Fibromyalgia syndrome often has the unfortunate effect of increasing your sensitivity to pain. Because of this increased sensitivity to pain, fibromyalgia often results in dysmenorrhea in many women.
Dysmenorrhea is a disorder that causes excruciating pain in the abdomen, pelvis and other areas of the body during your menstrual cycle. It is one of the most common gynecological disorders and affects about 40% of women in North America.
Unfortunately, dysmenorrhea often affects fibromyalgia patients and may make your symptoms of pain and fatigue even worse.
What is Dysmenorrhea?
Dysmenorrhea is a condition that causes extremely painful menstrual cramps. The cramps produced by dysmenorrhea can range in intensity, from highly uncomfortable to debilitating.
Typically, the cramps caused by the disorder last anywhere from a few hours to a few days, though some women can experience extreme cramping for as long as a week.
Cramping originates in the uterus, but there can also be abdominal cramps and pain in the lower back, thighs, and down the backs of the legs. About 10% of women with dysmenorrhea are bedridden for 3 days every month.
Types of Dysmenorrhea
There are two main types of dysmenorrhea:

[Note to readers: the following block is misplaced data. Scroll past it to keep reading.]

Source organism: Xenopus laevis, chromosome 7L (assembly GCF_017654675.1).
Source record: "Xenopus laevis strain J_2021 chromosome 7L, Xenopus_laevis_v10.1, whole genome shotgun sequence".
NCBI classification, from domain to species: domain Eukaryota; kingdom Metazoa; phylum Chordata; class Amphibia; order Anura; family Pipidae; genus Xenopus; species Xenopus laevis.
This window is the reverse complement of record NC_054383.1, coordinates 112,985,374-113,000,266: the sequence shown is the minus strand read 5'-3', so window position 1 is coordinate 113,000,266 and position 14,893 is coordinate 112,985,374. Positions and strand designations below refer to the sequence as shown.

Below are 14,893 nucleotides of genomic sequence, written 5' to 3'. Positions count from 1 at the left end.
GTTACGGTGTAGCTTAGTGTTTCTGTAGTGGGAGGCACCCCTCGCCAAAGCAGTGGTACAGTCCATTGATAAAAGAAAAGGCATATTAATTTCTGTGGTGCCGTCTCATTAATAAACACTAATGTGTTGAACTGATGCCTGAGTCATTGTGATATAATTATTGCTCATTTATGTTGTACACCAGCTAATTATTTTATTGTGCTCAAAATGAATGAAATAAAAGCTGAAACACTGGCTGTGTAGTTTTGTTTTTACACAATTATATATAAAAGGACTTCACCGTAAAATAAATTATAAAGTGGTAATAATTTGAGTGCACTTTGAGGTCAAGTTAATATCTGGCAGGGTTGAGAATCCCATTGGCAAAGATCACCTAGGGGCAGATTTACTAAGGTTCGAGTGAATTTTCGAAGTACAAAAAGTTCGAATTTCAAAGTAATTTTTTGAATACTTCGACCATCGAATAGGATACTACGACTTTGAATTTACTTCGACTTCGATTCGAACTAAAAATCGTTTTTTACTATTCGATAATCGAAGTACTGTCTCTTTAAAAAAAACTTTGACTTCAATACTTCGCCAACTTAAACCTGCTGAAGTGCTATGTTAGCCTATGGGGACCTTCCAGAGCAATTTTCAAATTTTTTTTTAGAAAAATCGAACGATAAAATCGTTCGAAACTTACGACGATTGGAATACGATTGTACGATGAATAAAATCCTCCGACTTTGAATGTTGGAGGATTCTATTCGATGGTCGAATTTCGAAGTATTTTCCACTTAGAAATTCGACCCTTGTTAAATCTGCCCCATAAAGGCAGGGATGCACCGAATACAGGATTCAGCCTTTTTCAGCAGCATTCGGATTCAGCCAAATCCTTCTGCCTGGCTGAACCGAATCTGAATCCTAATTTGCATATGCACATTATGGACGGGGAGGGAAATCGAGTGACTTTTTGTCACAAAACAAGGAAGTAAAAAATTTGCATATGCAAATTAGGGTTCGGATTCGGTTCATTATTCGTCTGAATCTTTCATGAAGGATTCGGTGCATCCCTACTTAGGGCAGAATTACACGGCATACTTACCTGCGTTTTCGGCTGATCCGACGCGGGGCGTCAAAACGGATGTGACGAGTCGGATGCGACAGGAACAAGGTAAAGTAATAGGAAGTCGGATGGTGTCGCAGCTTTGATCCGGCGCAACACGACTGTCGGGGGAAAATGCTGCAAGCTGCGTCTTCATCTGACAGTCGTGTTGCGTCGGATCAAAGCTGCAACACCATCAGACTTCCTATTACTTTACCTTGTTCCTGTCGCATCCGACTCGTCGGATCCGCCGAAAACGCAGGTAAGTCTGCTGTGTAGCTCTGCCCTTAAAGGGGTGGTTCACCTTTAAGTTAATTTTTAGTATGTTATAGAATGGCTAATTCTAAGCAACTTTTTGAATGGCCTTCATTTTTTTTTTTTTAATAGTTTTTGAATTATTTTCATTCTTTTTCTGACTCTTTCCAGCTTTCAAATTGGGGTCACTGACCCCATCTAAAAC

Primary dysmenorrhea is a form of the disorder that typically occurs within three years of your first menstrual period, though it can occur sooner. Most women with primary dysmenorrhea have never had painless menstrual periods.
Primary dysmenorrhea is the result of the uterus’s overproduction of prostaglandins, which are hormones that help the uterus to contract.
Because the uterus is a muscle, it is normal for it to contract. Most of the time, these contractions are painless and you won’t even realize that they are going on.
However, sometimes the uterus produces too many prostaglandins causing extremely painful contractions. These prostaglandins can also produce sensations of nausea, headache, and dizziness.
The pain of primary dysmenorrhea usually begins 24 hours before your period begins. It typically ends before your period finishes.
Secondary dysmenorrhea is a form of the disorder caused by infection, disease, or abnormalities in the reproductive organs.
Most women who have secondary dysmenorrhea have had normal and painless menstrual cycles at some point in their lives.
Secondary dysmenorrhea also causes severe abdominal pain and cramps but the pain tends to onset earlier than in primary dysmenorrhea.
Cramping typically begins up to a week before menstruation and can persist for a few days after the end of your period.